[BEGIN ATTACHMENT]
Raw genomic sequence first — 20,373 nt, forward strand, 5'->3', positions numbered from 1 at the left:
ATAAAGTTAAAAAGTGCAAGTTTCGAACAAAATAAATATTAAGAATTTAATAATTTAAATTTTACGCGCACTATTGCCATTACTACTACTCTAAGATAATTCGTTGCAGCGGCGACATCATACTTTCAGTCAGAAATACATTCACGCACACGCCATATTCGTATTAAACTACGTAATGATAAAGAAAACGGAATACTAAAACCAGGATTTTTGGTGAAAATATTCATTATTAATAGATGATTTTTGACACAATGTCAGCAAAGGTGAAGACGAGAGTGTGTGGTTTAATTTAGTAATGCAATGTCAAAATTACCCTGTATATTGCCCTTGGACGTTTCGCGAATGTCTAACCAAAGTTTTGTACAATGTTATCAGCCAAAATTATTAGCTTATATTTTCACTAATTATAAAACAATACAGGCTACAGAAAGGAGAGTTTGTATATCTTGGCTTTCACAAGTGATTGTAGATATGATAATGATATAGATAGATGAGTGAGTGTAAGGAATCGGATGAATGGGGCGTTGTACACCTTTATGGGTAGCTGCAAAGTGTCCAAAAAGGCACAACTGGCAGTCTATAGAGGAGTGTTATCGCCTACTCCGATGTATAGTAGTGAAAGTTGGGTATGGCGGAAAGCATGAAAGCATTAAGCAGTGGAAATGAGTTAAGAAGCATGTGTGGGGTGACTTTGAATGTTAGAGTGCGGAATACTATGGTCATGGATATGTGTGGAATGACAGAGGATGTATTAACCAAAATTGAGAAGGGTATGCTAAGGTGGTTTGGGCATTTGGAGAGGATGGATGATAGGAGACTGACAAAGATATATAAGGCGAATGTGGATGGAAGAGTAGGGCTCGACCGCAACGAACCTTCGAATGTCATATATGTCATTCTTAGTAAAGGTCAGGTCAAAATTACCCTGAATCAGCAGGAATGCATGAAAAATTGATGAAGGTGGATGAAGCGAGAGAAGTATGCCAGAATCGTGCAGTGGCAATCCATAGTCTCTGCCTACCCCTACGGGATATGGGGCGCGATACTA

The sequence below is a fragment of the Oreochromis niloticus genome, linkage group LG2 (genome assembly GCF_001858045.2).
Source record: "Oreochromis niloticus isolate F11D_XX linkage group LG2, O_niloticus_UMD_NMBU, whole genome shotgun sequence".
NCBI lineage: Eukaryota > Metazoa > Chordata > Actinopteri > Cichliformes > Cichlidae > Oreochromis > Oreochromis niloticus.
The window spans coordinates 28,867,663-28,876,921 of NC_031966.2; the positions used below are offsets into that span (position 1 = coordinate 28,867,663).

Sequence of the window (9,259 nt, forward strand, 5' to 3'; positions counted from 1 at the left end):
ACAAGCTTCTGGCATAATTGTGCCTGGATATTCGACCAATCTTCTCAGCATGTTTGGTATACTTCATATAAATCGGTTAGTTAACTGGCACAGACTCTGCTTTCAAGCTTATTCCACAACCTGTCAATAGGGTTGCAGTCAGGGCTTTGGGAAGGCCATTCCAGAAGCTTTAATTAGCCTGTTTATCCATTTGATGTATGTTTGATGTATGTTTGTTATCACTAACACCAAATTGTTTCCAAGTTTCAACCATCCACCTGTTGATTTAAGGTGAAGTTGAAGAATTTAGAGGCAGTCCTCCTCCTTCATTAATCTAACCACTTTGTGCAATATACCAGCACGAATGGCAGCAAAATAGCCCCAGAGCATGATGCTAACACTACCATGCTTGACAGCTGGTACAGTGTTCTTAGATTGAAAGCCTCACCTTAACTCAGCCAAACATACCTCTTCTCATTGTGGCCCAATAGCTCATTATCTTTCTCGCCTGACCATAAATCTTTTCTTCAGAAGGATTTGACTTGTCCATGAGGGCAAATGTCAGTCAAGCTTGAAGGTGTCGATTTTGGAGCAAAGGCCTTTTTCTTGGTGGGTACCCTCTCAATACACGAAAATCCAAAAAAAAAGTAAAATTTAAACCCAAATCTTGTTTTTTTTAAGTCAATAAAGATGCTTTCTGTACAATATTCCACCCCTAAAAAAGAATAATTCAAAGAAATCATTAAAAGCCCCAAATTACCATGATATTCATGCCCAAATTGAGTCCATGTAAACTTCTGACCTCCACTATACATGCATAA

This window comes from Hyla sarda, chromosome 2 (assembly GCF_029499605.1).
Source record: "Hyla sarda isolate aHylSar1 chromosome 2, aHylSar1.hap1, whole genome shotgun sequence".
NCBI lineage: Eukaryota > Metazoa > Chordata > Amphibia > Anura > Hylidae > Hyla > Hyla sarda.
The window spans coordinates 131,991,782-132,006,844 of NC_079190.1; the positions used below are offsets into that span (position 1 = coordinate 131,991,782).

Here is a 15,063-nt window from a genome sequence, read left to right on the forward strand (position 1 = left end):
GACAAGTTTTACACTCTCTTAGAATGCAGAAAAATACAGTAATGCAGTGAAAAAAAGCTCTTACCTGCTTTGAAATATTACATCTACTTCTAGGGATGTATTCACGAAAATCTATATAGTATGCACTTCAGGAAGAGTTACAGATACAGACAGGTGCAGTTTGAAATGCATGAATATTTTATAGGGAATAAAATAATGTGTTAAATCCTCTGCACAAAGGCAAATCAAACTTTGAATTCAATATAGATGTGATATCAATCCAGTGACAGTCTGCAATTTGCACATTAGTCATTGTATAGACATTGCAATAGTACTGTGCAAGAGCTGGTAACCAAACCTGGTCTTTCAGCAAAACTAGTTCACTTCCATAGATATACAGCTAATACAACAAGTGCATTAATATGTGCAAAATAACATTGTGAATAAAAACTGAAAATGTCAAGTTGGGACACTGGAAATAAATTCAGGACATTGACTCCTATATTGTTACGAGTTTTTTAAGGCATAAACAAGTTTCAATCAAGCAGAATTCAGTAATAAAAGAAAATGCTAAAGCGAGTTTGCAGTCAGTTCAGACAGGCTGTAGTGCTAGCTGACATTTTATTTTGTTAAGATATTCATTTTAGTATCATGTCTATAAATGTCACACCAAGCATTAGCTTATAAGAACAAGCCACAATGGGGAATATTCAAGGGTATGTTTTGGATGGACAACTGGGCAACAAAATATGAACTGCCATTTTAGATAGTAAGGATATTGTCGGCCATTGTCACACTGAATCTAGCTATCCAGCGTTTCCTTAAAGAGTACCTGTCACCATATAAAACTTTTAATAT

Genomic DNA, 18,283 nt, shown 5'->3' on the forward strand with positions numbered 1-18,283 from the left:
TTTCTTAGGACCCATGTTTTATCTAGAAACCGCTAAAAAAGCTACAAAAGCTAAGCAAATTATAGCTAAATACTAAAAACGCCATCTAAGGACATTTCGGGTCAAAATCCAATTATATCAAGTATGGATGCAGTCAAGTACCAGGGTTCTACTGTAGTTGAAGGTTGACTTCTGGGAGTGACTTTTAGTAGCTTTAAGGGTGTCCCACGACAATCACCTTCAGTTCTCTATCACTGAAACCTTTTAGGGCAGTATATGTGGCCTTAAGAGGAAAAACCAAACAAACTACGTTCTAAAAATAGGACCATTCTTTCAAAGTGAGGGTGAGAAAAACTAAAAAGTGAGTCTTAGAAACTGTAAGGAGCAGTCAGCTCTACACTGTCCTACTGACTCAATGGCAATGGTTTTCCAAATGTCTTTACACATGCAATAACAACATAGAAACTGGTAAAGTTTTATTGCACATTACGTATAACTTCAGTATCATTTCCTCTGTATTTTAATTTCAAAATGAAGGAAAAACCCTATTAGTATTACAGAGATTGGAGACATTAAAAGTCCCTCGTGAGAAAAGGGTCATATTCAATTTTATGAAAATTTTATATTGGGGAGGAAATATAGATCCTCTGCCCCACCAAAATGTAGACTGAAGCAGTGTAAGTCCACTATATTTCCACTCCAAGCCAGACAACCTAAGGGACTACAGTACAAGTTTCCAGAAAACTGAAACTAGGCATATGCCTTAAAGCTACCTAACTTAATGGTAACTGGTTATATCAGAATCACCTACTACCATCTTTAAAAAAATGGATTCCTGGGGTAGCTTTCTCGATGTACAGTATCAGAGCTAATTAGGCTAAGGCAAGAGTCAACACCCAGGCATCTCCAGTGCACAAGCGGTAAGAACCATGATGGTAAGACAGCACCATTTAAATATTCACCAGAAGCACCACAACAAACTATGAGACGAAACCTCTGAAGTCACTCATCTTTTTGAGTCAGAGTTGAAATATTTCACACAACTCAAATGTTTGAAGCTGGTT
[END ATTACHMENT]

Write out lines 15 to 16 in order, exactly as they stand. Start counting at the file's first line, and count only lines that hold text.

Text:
Genomic DNA, 18,283 nt, shown 5'->3' on the forward strand with positions numbered 1-18,283 from the left:
TTTCTTAGGACCCATGTTTTATCTAGAAACCGCTAAAAAAGCTACAAAAGCTAAGCAAATTATAGCTAAATACTAAAAACGCCATCTAAGGACATTTCGGGTCAAAATCCAATTATATCAAGTATGGATGCAGTCAAGTACCAGGGTTCTACTGTAGTTGAAGGTTGACTTCTGGGAGTGACTTTTAGTAGCTTTAAGGGTGTCCCACGACAATCACCTTCAGTTCTCTATCACTGAAACCTTTTAGGGCAGTATATGTGGCCTTAAGAGGAAAAACCAAACAAACTACGTTCTAAAAATAGGACCATTCTTTCAAAGTGAGGGTGAGAAAAACTAAAAAGTGAGTCTTAGAAACTGTAAGGAGCAGTCAGCTCTACACTGTCCTACTGACTCAATGGCAATGGTTTTCCAAATGTCTTTACACATGCAATAACAACATAGAAACTGGTAAAGTTTTATTGCACATTACGTATAACTTCAGTATCATTTCCTCTGTATTTTAATTTCAAAATGAAGGAAAAACCCTATTAGTATTACAGAGATTGGAGACATTAAAAGTCCCTCGTGAGAAAAGGGTCATATTCAATTTTATGAAAATTTTATATTGGGGAGGAAATATAGATCCTCTGCCCCACCAAAATGTAGACTGAAGCAGTGTAAGTCCACTATATTTCCACTCCAAGCCAGACAACCTAAGGGACTACAGTACAAGTTTCCAGAAAACTGAAACTAGGCATATGCCTTAAAGCTACCTAACTTAATGGTAACTGGTTATATCAGAATCACCTACTACCATCTTTAAAAAAATGGATTCCTGGGGTAGCTTTCTCGATGTACAGTATCAGAGCTAATTAGGCTAAGGCAAGAGTCAACACCCAGGCATCTCCAGTGCACAAGCGGTAAGAACCATGATGGTAAGACAGCACCATTTAAATATTCACCAGAAGCACCACAACAAACTATGAGACGAAACCTCTGAAGTCACTCATCTTTTTGAGTCAGAGTTGAAATATTTCACACAACTCAAATGTTTGAAGCTGGTT